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70-300 Canon Lenses In-Depth Analysis

Tronhard
Elite

Introduction

Canon has made some excellent kit lenses - the EF-S 18-55 STM, EF-S18-135 STM and nano USM, and the EF-S 55-250 STM are standout examples. The gold standard for Canon zoom lenses has been measured against the Luxury L lenses. Among the most outstanding have been the Canon EF 70-200 f/2.8 L IS USM MkII or III, the f/4 L MkII (super light), and the EF 100-400 L MkII super telephoto zoom.

However, for many people who have purchased a camera with a kit lens, and who wish to extend the focal range, the L lenses are not a viable economic option.  So, this article explores what is available as an upgrade from those lenses for someone wanting a longer reach with great image quality and without breaking the bank.

A note on Terminology:

L designation for Canon Luxury (read professional-grade) lenses.  These are expensive, but highly robust, built to be environmentally sealed to resist dust and moisture, and with top-end optics.  They are seriously expensive, but built to perform and last over long periods of serious use.  They are designed primarily for full-frame cameras, but can be uses on crop sensor bodies.

EF lenses are designed for Canon's Full Frame (FF) DSLRs (1D, 5D and 6D cameras), but will fit and work on crop sensor bodies as well.  They will work on M-series and R-series of bodies with an appropriate adapter.

EF-S lenses are exclusive to crop sensor APS-C bodies and will not work on FF DSLR cameras, but will work on M-series and some R-Series bodies with appropriate adapters.  They are cheaper than EF lenses but not necessarily inferior, some are of high optical quality.

RF and RF-S lenses are designed for the new Canon R-series Mirrorless Interchangeable Lens Cameras (MILCs) and do not work with the EF and EF-S or EF-M mounts.  EF and EF-S lenses can work with the RF mount via an adapter.

EF-M lenses are designed for Canon's early M-series MILCs and are not adaptable to any other mount, but EF, EF-S, RF and RF-S lenses can be attached to M-series bodies via an adapter.

IS = Image Stabilization, a means by which the lens can mitigate the impacts of camera movement to allow images not to become blurry, especially at slower shutter speeds. There are two types Optical Image Stabilization (within a lens) and In-Body Image Stabilization (via the camera sensor).  Some systems can combine both.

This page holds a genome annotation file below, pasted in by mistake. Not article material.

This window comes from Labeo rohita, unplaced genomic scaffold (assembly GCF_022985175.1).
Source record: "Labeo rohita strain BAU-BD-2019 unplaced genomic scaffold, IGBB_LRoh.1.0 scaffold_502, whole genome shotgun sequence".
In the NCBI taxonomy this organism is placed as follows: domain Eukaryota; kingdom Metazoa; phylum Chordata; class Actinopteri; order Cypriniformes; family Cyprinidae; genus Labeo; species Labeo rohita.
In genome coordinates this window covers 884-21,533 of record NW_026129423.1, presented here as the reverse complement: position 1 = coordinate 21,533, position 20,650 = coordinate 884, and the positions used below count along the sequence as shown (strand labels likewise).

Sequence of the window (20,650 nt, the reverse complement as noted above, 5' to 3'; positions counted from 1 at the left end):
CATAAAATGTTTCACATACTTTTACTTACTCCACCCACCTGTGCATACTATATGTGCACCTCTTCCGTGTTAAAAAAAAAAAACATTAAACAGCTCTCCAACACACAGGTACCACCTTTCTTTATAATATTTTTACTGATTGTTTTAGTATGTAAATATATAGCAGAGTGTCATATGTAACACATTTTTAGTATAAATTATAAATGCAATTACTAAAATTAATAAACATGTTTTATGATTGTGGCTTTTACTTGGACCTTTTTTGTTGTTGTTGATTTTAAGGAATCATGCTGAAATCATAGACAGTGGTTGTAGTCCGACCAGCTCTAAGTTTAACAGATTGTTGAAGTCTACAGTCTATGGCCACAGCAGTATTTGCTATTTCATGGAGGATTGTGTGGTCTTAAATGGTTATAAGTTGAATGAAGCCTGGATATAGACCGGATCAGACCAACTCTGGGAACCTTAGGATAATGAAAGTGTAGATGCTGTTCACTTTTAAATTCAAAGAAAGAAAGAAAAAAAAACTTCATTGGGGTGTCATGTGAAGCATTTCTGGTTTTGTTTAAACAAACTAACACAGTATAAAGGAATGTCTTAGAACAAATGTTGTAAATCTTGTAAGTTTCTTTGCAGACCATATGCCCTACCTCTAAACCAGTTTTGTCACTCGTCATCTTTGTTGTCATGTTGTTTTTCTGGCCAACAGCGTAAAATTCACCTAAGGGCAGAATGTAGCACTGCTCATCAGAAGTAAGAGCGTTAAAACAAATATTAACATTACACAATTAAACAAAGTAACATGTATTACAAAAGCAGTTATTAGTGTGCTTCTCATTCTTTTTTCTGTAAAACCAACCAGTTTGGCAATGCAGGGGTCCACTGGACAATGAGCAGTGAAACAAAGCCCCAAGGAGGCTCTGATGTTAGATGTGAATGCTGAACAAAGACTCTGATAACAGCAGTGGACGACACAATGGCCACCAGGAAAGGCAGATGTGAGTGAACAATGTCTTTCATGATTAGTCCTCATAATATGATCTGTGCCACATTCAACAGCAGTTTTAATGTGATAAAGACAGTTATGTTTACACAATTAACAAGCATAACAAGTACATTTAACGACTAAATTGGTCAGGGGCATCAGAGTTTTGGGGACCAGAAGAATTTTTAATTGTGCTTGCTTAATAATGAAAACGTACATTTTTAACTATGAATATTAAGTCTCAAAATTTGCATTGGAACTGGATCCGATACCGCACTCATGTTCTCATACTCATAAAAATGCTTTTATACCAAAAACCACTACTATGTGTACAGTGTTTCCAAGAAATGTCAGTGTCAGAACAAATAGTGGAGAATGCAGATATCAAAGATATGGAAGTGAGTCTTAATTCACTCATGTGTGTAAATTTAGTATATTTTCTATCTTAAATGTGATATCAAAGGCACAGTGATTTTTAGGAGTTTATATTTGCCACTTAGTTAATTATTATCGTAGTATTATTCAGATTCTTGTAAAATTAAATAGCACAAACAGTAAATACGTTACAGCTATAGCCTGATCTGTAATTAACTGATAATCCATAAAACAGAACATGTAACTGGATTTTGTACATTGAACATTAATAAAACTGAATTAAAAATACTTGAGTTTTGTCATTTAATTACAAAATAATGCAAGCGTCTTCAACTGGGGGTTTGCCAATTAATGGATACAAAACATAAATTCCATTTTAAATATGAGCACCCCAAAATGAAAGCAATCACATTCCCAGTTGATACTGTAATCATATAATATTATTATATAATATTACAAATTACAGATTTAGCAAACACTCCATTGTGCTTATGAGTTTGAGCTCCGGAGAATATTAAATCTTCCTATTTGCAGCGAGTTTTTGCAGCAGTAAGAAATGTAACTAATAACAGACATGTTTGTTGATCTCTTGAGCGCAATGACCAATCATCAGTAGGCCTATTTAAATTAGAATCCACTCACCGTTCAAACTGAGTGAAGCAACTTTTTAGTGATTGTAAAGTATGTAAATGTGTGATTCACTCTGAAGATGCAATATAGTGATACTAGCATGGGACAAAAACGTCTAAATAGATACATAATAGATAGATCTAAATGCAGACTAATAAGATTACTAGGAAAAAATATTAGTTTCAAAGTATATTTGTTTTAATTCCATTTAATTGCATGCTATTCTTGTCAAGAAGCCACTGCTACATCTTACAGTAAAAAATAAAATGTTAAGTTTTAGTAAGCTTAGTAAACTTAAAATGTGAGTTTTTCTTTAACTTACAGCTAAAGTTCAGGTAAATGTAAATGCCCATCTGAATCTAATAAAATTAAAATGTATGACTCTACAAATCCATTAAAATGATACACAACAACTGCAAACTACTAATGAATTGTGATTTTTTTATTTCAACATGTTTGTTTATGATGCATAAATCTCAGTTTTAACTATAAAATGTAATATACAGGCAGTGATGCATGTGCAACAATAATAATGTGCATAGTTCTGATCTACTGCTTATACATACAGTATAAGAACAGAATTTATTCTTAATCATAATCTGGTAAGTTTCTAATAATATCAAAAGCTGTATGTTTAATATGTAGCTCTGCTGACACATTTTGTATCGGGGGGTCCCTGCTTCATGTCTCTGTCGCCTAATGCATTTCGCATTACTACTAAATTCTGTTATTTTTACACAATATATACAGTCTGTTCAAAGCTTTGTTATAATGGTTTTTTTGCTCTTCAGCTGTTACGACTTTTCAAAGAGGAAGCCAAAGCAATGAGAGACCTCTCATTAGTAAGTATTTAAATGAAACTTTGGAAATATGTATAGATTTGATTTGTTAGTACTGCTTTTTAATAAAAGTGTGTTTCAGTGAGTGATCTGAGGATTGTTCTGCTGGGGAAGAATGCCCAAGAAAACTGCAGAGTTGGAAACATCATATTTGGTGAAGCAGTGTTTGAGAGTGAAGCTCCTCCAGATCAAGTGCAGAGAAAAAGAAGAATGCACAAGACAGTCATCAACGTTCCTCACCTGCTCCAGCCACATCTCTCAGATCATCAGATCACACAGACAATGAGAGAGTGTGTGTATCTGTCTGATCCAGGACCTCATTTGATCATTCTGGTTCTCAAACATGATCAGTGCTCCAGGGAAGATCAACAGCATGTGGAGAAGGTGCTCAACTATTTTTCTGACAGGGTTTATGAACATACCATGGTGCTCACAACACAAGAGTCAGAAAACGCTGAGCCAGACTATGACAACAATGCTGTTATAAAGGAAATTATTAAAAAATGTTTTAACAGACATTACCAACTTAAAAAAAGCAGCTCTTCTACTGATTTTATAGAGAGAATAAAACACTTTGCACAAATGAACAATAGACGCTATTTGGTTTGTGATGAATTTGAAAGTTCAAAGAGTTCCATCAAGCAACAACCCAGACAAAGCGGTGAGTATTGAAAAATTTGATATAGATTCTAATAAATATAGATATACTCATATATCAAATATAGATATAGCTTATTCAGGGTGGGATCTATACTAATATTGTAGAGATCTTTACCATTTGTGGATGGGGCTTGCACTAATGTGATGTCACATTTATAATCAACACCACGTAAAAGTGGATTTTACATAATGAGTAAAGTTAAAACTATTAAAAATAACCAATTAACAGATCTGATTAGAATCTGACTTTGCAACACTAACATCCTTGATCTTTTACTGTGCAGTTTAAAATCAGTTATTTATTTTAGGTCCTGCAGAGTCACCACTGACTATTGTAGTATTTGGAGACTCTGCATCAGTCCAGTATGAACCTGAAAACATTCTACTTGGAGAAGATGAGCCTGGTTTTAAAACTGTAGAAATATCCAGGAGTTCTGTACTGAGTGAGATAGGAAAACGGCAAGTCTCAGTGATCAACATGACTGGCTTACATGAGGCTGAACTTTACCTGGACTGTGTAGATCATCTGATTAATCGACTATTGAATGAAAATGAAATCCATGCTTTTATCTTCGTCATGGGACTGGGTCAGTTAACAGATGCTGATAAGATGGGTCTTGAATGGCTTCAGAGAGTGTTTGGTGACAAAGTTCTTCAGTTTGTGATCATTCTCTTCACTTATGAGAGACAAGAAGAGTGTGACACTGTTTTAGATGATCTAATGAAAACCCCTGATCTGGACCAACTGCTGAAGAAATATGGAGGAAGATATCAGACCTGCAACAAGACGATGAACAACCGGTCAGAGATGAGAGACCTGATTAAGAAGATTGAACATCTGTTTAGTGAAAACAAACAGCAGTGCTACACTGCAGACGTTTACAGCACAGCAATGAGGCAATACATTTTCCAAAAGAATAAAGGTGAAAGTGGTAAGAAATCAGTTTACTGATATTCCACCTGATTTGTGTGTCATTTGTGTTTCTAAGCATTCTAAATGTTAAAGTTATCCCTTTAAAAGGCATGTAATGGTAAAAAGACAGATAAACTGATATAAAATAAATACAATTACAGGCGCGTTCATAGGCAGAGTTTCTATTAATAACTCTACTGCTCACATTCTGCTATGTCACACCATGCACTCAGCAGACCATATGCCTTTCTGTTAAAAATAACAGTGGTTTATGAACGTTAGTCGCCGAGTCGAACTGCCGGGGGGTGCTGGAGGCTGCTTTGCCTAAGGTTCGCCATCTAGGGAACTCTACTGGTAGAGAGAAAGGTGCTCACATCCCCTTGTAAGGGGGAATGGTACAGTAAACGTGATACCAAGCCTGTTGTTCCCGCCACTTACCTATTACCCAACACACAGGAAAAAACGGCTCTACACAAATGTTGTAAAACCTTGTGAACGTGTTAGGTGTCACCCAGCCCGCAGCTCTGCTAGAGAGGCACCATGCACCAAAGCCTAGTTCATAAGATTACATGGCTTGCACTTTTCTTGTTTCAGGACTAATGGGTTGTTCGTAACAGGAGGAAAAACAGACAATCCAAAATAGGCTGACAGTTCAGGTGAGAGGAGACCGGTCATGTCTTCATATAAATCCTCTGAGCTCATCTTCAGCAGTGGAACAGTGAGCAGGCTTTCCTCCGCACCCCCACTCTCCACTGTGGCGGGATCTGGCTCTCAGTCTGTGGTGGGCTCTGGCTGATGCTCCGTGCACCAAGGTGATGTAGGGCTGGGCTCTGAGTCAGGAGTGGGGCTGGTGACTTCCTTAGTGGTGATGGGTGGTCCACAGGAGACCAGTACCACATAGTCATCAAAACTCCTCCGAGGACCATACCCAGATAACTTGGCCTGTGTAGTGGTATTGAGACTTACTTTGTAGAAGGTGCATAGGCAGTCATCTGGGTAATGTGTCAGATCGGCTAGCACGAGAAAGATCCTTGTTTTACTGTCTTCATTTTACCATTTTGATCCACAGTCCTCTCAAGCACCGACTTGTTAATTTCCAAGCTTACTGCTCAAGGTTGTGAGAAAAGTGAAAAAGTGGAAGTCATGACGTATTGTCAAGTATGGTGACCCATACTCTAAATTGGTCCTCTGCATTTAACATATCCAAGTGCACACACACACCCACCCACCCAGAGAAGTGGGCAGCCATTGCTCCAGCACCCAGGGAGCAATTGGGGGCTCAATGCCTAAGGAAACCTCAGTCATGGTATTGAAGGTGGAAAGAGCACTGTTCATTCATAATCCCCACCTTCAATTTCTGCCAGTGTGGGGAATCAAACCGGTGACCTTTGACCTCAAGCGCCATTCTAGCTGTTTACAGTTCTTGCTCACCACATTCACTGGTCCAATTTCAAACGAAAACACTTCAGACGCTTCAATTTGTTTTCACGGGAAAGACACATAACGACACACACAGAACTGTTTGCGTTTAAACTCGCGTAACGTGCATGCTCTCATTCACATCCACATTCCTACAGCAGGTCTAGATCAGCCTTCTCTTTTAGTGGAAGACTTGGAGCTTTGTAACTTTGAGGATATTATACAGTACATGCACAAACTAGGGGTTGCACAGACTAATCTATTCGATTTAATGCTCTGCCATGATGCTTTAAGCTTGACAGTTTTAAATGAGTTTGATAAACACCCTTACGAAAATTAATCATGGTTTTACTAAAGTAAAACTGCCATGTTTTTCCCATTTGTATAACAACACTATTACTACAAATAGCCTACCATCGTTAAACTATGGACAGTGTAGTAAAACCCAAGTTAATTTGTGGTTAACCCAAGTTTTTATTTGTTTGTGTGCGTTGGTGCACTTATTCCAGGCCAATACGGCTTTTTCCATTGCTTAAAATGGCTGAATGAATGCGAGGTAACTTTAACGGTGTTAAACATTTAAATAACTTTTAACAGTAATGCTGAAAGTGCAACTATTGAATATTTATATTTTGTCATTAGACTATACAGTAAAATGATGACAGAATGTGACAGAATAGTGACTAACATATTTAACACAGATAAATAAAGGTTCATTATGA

USM = Ultra-sonic Motor, a means to focus the camera using small motors built into the lens to move a mechanical system to change the focusing of a lens.  On some cheaper lenses the AF button on the lens must be turned off to manually focus, or risk damaging the mechanical focusing system. This is used on the MkI and L versions of the EF 70-300 lenses.

STM = Stepping Motor, a direct drive system that does not use mechanics: what is called, fly-by-wire. This allows a lens to be manually focused without turning off the AF-ON button (autofocus on) and is faster than USM.

Nano-USM, is the latest iteration of Canon's motor drive system and is incredibly fast, silent and smooth. It too is fly-by-wire. In this context it is the motor system of the EF 70-300 MkII version (not the L version).

The EF 70-300 f/4-5.6 IS USM, MkI lens.

The Canon EF 70-300mm f/4-5.6 IS USM Lens: a unit released in 2005 that caused some controversy amongst a few users as they apparently had mixed results with it.  Those issues related to specifically using the lens in portrait mode, however that was resolved by Canon soon after release when it was made apparent.  The lens has good image stabilization, a much stronger construction than kit lenses, including a metal lens mount and is able to work with crop and full-frame bodies.

Tronhard_0-1674237145172.jpeg
Personally, I have liked the images taken with it, although compared with the most modern units it had some odd traits, like the slightly audible autofocus and IS, and the way the lens might occasionally not fully retracted at random times during use (easily resolved with a re-focus).  Still, it was a valid and significant update from the of EF-S 55-250 IS (for reach), or (for optics and build) to the pretty horrific 75-300 standard kit zooms that have mediocre optics and build, and are unstabilized.

I think the MkI version is still a great performer and it will be much cheaper refurbished or second-hand.  If I was limited for funds and wanted to upgrade from either of those lenses today, I would still seriously consider this lens.

The following three images were taken on the EF 70-300mm f/4-5.6 IS USM MkI: all hand-held.

Tronhard_1-1674237145186.jpeg
Canon EOS 60D: 300mm, f/9, 1/400sec, ISO-500.

Tronhard_2-1674237145356.png
A Takahe Adult Canon EOS 80D, 189mm, f/7.1, 1/250 sec, ISO-400

Tronhard_3-1674237145375.jpeg
Canon EOS 650D, 75mm, f/9, 1/250 sec, ISO-200 (hand-held and severely cropped)

Reviews:
Canon EF 70-300mm f/4.0-5.6 IS USM Lens Review - YouTube

The EF 70-300 f/4-5.6 IS USM, MkII lens.

In 2017 Canon released the EF 70-300 F4.0-5.6 IS USM MkII version.

Tronhard_4-1674237145381.jpeg

It has had a major cosmetic upgrade.  Gone the busy and lumpy control layout and in with a sleek smooth matt plastic shape that is bigger in diameter than the MkI - the old unit had a 58mm filter ring while the new one is at 67mm. The weight has been kept under control: 710g from 630g is not too bad considering the changes "under the hood".

The buttons are now recessed more, and it now sports an LCD display that offers DoF indicators for the currently selected focal length, or (press a button) the FoV of the lens - which seems superfluous, considering lens focal length is printed on the focusing ring about 1 cm above!  For those using an ASP-C body it does give the equivalent FoV values automatically. Finally, after another press it gives you the degree of shake experienced by the lens.   Personally, I have little use for any of these so I would tend to leave the display off, but that's my choice.